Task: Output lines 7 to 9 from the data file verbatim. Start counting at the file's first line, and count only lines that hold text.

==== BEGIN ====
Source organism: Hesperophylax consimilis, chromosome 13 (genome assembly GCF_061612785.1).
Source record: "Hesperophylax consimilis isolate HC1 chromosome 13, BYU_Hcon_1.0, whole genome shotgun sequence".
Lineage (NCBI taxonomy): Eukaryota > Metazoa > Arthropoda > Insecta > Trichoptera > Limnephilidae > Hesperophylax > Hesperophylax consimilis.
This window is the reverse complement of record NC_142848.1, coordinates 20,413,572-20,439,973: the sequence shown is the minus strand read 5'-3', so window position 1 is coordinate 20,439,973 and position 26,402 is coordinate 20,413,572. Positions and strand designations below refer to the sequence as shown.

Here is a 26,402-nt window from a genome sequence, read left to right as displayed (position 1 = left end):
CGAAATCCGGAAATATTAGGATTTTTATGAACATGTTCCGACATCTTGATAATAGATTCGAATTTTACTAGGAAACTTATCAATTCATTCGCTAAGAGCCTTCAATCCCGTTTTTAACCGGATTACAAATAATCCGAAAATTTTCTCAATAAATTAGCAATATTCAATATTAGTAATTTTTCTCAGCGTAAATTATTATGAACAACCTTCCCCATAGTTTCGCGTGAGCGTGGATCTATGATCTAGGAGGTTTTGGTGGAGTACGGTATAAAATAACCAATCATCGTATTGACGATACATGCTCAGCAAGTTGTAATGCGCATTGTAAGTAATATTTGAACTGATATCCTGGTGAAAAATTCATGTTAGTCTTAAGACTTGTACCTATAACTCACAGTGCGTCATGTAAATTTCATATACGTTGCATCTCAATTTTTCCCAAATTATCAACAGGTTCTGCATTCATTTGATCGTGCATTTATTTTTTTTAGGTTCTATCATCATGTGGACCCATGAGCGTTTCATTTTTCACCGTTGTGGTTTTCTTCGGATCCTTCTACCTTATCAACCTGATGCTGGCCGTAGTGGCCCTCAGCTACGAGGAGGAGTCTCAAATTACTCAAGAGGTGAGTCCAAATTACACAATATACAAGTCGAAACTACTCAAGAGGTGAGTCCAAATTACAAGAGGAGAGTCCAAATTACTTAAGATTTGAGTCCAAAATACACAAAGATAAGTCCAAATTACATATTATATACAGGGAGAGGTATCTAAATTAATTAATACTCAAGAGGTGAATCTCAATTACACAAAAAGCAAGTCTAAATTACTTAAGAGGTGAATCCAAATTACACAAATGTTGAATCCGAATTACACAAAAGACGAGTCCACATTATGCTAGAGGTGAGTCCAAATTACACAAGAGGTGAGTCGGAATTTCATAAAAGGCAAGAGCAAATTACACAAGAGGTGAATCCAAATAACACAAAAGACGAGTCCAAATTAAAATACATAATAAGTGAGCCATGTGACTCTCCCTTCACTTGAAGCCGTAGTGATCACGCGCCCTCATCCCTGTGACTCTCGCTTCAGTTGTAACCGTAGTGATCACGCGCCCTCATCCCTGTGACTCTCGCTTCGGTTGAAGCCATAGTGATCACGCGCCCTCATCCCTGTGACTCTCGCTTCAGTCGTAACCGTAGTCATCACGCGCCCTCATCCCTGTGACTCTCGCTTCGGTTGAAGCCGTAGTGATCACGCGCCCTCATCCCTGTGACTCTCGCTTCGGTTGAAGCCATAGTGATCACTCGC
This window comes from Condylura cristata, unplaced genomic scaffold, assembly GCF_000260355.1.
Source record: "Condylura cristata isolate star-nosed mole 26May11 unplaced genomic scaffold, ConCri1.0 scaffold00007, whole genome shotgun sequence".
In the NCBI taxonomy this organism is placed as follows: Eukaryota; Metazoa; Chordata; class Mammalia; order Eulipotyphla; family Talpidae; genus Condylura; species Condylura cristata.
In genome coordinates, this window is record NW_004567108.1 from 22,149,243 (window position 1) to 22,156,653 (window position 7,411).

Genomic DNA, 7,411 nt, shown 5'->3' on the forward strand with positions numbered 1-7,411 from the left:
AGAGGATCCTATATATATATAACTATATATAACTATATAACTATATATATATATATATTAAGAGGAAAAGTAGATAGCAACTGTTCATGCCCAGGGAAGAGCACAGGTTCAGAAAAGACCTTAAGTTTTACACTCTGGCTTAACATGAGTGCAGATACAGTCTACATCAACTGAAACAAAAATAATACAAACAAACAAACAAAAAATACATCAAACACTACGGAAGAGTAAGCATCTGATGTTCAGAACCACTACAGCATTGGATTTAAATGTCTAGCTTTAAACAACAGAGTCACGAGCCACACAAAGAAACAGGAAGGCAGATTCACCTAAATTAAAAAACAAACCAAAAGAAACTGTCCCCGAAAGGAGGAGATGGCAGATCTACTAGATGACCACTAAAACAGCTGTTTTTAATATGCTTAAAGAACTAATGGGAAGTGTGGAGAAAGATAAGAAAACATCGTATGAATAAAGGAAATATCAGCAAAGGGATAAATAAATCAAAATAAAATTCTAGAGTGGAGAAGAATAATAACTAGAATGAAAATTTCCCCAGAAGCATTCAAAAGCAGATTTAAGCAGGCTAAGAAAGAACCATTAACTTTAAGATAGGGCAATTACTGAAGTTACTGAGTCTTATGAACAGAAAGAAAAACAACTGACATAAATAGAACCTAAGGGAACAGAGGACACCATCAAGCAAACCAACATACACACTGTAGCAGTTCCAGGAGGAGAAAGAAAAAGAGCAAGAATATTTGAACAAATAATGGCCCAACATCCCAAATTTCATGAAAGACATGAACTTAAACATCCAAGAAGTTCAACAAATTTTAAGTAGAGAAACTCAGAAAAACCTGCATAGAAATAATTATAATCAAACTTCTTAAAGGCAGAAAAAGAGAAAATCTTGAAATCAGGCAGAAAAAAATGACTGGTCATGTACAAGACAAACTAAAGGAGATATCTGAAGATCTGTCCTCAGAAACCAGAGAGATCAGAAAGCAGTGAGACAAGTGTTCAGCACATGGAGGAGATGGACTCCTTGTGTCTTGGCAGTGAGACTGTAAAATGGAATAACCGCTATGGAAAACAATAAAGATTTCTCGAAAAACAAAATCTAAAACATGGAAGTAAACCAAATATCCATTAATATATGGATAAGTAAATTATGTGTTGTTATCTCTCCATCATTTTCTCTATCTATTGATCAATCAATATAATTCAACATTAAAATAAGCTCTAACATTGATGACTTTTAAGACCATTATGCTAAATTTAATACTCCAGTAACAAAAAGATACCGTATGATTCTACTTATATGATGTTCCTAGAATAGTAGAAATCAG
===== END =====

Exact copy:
This window comes from Condylura cristata, unplaced genomic scaffold, assembly GCF_000260355.1.
Source record: "Condylura cristata isolate star-nosed mole 26May11 unplaced genomic scaffold, ConCri1.0 scaffold00007, whole genome shotgun sequence".
In the NCBI taxonomy this organism is placed as follows: Eukaryota; Metazoa; Chordata; class Mammalia; order Eulipotyphla; family Talpidae; genus Condylura; species Condylura cristata.